Last month, Atkinson Hyperlegible typeface became available on Google Fonts. Created by Applied Design Works with guidance from the Braille Institute, Atkinson Hyperlegible is designed to aid readability for users with low vision. The font is named for Robert J. Atkinson, founder of the Braille Institute.
Atkinson Hyperlegible improves legibility because “it breaks the traditional typographic approach of uniformity, and instead focuses on letterform distinction to increase character recognition, ultimately improving readability,” according to a press release from the Braille Institute. The typeface is now available on all systems and devices with access to Google Fonts.
Enabling and encouraging the use of Atkinson Hyperlegible is one way K–12 IT leaders can make learning more accessible to students with low vision. “IT admins in education should try to understand what’s available and what could be really helpful for students,” says Laura Allen, head of strategy, accessibility and disability inclusion at Google. “The other thing is to make sure their materials are accessible and inclusive.”
As a person with low vision, Allen understands firsthand the importance of these accessibility features. She has a condition that impacts her central vision, and she relies heavily on screen readers and distinctive fonts like Atkinson Hyperlegible. “When my vision was changing, I went through so, so many hurdles in education in particular,” she says. “But now, with more of these tools being built into our technology, you can customize your experience and get to the learning.”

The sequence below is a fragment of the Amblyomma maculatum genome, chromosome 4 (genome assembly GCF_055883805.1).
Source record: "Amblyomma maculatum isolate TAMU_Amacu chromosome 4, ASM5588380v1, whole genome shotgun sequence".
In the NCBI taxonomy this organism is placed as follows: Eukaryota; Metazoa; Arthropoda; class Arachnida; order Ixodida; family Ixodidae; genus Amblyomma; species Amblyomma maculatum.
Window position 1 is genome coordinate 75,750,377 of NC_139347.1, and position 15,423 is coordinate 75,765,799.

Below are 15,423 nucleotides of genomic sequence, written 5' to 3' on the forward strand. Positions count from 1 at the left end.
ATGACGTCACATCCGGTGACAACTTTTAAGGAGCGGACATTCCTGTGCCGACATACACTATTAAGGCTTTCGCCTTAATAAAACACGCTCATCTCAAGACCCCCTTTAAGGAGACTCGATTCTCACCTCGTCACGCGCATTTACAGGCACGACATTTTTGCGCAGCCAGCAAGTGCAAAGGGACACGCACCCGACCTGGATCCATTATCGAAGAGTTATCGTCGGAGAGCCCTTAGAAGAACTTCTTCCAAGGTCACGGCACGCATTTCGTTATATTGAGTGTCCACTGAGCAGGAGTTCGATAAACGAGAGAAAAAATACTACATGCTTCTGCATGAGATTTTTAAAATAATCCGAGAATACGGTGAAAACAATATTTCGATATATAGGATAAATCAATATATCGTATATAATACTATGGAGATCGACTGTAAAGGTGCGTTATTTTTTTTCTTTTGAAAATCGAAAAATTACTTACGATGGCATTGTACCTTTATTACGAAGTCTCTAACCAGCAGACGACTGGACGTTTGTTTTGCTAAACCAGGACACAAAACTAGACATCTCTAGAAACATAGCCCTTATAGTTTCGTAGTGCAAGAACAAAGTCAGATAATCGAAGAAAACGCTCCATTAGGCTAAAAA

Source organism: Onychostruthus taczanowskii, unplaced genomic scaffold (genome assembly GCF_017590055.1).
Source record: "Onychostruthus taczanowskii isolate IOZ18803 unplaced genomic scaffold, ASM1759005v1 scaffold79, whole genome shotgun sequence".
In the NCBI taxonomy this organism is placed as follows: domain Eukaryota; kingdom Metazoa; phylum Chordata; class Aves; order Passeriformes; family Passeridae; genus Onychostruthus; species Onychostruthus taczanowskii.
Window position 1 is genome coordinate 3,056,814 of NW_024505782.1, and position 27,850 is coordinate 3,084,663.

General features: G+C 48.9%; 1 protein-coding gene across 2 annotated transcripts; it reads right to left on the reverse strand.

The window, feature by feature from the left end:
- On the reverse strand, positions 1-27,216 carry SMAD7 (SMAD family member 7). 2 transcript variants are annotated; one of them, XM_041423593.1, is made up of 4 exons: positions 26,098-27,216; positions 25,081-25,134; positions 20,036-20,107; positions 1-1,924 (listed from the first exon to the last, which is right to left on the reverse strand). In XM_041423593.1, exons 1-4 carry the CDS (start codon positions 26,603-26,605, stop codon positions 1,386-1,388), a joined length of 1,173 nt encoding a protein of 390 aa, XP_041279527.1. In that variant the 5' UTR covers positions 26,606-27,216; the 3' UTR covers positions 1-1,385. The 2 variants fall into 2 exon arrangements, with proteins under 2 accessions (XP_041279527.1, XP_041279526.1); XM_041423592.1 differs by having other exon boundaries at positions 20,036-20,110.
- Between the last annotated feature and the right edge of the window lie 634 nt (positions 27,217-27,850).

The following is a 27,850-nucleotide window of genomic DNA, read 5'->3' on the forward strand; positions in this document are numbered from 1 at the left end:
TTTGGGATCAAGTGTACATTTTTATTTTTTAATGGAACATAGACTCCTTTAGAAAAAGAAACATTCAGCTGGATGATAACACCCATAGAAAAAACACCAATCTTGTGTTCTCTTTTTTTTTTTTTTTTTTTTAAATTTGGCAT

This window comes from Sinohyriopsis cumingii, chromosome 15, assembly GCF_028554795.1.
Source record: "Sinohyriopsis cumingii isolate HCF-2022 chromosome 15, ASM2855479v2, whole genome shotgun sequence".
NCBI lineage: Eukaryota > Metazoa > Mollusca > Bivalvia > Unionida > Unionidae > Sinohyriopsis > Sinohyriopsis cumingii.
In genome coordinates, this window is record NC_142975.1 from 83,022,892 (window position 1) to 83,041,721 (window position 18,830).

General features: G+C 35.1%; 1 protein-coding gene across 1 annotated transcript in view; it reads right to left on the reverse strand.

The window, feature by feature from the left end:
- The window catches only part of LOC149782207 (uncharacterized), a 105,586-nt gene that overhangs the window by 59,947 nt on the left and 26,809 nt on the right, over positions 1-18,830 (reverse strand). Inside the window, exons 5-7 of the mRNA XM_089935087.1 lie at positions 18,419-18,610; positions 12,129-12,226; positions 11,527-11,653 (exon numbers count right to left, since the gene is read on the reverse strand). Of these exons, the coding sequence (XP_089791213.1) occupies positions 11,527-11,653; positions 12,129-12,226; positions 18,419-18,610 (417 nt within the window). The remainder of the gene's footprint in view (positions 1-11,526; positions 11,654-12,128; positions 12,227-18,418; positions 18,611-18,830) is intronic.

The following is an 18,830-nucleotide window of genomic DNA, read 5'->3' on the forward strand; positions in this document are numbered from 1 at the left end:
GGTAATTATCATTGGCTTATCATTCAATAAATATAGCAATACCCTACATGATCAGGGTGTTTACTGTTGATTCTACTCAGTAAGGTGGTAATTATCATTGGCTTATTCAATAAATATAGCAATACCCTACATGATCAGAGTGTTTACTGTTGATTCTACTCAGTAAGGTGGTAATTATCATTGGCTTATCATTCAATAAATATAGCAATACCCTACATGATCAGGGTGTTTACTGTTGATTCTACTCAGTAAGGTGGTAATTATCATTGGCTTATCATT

Familiarize Educators with Tech to Make Learning Accessible
Technology has increased accessibility for low-vision students, making learning more achievable and comfortable. In addition to hyperlegible fonts, there are other steps IT leaders can take in K–12 environments to make learning accessible to low-vision users.
Many accessibility tools are already built into Chromebooks and other devices. IT teams should become familiar with the possibilities so they can recommend the right tool when a student requires assistance.
“For example, on Chromebooks, we have a variety of features,” Allen explains. “You can invert colors. You can increase the size of the mouse cursor. You can magnify the screen in different ways, whether that’s increasing the size of the whole screen, or using what’s called our docked magnifier, which basically makes the top third of the screen a magnified region.”
There are also screen reading features that users can employ on their devices which can read either the entire screen or selected text.
In addition to the tools, IT leaders can make learning more accessible to low-vision users through purposeful and thoughtful changes to educational materials; for instance, by creating web pages and printed media that use strong contrast between the text and the background, allowing low-vision students to read any overlaying text.
Educators and IT professionals should also caption images or include alt text, Allen says, so that screen readers can describe the images to low-vision students.
Additionally, schools can invest in accessibility training and professional development for staff. “It’s really important for IT folks and for educators to understand the power of these different tools, but also how to best advise our students — and maybe the parents and guardians of students — on what’s available and help them to navigate the technology,” Allen says.
New technologies can help make learning more accessible. Now, school IT leaders and administrators must make the investments in time and money to properly use those tools. This will create a meaningful learning environment for all students.
“I perceive accessibility as something that can completely shift the trajectory of someone’s life,” says Allen.
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